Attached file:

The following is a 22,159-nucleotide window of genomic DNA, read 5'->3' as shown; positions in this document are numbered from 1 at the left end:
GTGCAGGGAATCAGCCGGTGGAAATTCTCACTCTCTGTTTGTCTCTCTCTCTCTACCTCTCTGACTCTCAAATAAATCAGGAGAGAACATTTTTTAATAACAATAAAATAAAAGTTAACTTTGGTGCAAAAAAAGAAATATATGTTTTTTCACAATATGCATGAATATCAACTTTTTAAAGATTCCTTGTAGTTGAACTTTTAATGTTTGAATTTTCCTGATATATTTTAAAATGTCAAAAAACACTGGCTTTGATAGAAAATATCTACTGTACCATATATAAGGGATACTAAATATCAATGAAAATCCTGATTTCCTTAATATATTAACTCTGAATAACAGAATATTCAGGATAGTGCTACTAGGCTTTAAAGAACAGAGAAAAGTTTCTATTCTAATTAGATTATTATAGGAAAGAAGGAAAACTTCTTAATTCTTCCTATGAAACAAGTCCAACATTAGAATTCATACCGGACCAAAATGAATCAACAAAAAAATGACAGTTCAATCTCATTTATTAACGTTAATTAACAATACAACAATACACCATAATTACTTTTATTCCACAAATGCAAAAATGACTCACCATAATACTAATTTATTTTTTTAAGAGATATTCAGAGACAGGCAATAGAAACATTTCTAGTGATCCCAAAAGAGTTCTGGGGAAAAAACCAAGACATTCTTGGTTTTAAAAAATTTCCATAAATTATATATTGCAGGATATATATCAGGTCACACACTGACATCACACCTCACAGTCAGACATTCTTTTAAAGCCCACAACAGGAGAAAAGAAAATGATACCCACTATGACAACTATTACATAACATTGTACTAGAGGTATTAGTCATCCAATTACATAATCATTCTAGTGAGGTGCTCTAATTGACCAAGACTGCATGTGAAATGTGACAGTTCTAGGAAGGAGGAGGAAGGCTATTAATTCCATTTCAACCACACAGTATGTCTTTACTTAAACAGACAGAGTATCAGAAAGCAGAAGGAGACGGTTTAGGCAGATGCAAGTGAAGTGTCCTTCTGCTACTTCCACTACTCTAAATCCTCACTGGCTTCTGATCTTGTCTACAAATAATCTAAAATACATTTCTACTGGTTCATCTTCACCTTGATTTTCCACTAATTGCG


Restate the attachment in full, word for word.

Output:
The following is a 22,159-nucleotide window of genomic DNA, read 5'->3' as shown; positions in this document are numbered from 1 at the left end:
GTGCAGGGAATCAGCCGGTGGAAATTCTCACTCTCTGTTTGTCTCTCTCTCTCTACCTCTCTGACTCTCAAATAAATCAGGAGAGAACATTTTTTAATAACAATAAAATAAAAGTTAACTTTGGTGCAAAAAAAGAAATATATGTTTTTTCACAATATGCATGAATATCAACTTTTTAAAGATTCCTTGTAGTTGAACTTTTAATGTTTGAATTTTCCTGATATATTTTAAAATGTCAAAAAACACTGGCTTTGATAGAAAATATCTACTGTACCATATATAAGGGATACTAAATATCAATGAAAATCCTGATTTCCTTAATATATTAACTCTGAATAACAGAATATTCAGGATAGTGCTACTAGGCTTTAAAGAACAGAGAAAAGTTTCTATTCTAATTAGATTATTATAGGAAAGAAGGAAAACTTCTTAATTCTTCCTATGAAACAAGTCCAACATTAGAATTCATACCGGACCAAAATGAATCAACAAAAAAATGACAGTTCAATCTCATTTATTAACGTTAATTAACAATACAACAATACACCATAATTACTTTTATTCCACAAATGCAAAAATGACTCACCATAATACTAATTTATTTTTTTAAGAGATATTCAGAGACAGGCAATAGAAACATTTCTAGTGATCCCAAAAGAGTTCTGGGGAAAAAACCAAGACATTCTTGGTTTTAAAAAATTTCCATAAATTATATATTGCAGGATATATATCAGGTCACACACTGACATCACACCTCACAGTCAGACATTCTTTTAAAGCCCACAACAGGAGAAAAGAAAATGATACCCACTATGACAACTATTACATAACATTGTACTAGAGGTATTAGTCATCCAATTACATAATCATTCTAGTGAGGTGCTCTAATTGACCAAGACTGCATGTGAAATGTGACAGTTCTAGGAAGGAGGAGGAAGGCTATTAATTCCATTTCAACCACACAGTATGTCTTTACTTAAACAGACAGAGTATCAGAAAGCAGAAGGAGACGGTTTAGGCAGATGCAAGTGAAGTGTCCTTCTGCTACTTCCACTACTCTAAATCCTCACTGGCTTCTGATCTTGTCTACAAATAATCTAAAATACATTTCTACTGGTTCATCTTCACCTTGATTTTCCACTAATTGCG